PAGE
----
Although key features of the Lord’s Prayer may be found in meditative practices associated with Buddhism, then, it is not necessary to abandon Christian petitionary prayer in favour of some form of mindfulness meditation in order to avoid common philosophical difficulties. Others (e.g. Stead (2016), Moe (2017), and Tyler (2018)) have noted the similarities – as well as important differences – between Christian prayer and Buddhist meditation, and argued both that mindfulness may be found in the Christian contemplative tradition (e.g. Stead x, 18, 32), and that contemporary Christianity can learn from contemporary mindfulness meditation. Further exploration of this might be one way to overcome what sometimes appears to be an impasse in the study of the philosophical problems associated with petitionary prayer.


Burley, Mikel (2020) A Radical Pluralist Philosophy of Religion: Cross-Cultural, Multireligious, Interdisciplinary (London: Bloomsbury Academic).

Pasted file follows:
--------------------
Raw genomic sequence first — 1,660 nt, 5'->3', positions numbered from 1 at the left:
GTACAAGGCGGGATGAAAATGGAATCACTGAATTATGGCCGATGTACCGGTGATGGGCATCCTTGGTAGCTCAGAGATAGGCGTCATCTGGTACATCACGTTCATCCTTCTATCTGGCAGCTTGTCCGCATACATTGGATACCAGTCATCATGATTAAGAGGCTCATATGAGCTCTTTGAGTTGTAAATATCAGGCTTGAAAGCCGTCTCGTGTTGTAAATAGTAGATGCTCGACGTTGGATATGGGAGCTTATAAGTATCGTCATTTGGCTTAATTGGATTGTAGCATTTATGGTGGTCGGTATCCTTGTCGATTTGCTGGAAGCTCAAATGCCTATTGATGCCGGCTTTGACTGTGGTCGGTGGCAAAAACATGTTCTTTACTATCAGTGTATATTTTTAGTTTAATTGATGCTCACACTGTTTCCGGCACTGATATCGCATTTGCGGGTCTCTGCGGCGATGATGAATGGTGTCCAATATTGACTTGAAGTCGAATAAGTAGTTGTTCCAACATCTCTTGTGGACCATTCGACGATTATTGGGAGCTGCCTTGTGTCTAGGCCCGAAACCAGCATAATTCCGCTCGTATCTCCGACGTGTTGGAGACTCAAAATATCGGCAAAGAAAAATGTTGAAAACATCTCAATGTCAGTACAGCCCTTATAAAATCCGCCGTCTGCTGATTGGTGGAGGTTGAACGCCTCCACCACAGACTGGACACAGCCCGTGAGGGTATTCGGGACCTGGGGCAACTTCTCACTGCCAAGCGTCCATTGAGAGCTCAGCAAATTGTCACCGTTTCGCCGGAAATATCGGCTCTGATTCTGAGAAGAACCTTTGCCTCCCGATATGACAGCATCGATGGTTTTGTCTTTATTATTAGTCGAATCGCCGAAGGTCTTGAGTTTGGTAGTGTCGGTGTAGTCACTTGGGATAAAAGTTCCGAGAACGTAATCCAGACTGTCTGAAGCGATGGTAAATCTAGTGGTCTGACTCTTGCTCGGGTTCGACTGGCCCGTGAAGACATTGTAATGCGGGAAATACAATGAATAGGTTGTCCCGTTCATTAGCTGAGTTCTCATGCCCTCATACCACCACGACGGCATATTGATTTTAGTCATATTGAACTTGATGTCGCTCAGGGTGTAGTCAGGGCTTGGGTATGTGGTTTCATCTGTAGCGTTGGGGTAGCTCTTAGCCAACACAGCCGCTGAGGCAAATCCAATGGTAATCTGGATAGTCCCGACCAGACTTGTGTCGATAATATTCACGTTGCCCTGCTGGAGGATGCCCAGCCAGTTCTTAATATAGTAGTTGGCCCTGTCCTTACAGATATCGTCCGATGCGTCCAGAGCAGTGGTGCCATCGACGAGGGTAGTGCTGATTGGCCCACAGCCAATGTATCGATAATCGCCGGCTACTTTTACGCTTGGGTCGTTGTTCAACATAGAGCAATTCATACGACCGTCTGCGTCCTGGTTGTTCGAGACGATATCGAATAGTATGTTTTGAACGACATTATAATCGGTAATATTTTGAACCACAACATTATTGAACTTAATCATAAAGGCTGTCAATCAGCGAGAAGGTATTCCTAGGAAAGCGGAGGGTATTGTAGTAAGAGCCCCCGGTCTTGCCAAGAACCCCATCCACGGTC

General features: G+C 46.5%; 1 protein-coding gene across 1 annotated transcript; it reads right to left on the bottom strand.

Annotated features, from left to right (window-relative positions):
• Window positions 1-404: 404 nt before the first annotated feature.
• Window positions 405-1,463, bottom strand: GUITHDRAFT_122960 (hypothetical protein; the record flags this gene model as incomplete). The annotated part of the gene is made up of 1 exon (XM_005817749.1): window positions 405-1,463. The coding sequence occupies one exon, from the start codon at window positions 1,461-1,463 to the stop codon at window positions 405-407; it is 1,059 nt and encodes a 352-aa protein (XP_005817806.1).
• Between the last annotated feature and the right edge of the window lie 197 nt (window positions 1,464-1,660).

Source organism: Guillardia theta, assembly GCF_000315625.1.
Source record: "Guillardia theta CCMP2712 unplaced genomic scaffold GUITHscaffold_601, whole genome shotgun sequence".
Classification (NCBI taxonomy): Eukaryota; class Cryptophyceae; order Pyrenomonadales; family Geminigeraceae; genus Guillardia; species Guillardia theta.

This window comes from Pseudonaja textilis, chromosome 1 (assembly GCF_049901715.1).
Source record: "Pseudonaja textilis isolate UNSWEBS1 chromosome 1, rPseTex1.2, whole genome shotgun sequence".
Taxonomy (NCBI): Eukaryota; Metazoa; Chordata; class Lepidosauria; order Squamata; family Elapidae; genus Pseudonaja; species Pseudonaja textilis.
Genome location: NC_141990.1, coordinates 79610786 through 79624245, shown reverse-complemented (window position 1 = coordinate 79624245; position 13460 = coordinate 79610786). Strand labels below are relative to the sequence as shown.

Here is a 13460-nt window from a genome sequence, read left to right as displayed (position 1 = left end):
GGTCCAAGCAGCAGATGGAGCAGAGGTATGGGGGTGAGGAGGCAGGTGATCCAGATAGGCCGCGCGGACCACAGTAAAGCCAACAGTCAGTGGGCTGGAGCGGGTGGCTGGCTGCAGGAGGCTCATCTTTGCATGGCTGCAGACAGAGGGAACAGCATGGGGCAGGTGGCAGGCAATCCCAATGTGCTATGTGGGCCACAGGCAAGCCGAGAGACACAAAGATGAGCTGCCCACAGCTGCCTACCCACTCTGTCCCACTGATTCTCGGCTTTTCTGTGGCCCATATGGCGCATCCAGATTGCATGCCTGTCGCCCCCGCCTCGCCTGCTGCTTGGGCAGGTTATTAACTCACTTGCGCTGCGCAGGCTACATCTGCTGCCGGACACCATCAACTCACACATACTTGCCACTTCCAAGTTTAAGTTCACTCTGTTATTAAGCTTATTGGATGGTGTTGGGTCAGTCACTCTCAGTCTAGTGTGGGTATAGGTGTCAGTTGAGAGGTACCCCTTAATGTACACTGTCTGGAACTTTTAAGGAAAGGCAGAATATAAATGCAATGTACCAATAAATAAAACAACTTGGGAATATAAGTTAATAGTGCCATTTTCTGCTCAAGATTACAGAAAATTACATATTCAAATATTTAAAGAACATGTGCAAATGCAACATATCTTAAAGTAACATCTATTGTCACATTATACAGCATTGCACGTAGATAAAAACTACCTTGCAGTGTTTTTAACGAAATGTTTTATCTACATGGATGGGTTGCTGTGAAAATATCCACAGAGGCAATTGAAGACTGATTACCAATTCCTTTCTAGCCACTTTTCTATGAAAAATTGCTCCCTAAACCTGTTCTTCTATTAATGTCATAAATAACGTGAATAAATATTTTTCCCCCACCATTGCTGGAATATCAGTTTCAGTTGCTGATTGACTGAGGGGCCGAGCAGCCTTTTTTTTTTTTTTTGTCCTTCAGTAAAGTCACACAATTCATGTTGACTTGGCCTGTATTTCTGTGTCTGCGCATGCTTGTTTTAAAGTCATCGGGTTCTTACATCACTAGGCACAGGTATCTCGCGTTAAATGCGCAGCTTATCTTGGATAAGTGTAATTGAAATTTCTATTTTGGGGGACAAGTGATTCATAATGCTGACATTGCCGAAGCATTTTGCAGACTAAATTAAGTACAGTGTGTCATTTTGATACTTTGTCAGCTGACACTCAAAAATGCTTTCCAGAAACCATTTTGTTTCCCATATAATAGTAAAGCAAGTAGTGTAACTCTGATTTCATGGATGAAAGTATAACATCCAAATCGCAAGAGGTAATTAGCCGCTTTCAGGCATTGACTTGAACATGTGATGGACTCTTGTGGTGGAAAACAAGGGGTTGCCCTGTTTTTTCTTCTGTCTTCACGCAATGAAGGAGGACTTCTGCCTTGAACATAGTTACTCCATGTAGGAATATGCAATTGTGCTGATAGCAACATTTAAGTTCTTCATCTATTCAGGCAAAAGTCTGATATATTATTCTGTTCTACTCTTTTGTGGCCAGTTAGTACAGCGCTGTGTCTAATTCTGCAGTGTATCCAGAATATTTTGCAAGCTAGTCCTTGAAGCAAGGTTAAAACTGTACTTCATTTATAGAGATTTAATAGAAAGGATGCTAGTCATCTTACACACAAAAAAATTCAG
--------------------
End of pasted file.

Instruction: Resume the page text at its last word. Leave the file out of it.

Davison, Scott (2017) Petitionary Prayer: A Philosophical Investigation (Oxford: Oxford University Press).

McMahan, David L. (2023) Rethinking Meditation: Buddhist Meditative Practices in Ancient and Modern Worlds (Oxford: Oxford University Press).

Moe, David Thang (2018) ‘Barth and Buddhism: A Theology of Prayer and Meditation in Christian and Buddhist Exchanges’ in Journal of Yoga and Physiotherapy 5(5): 555675. DOI: 10.19080/JYP.2018.05.555675.

Stead, Tim (2016) Mindfulness and Christian Spirituality: Making Space for God (London: SPCK).

Tyler, Peter (2018) Christian Mindfulness: Theology and Practice (London: SCM Press).

Wallace, B. Alan (2009) Mind in the Balance: Meditation in Science, Buddhism and Christianity (New York: Columbia University Press).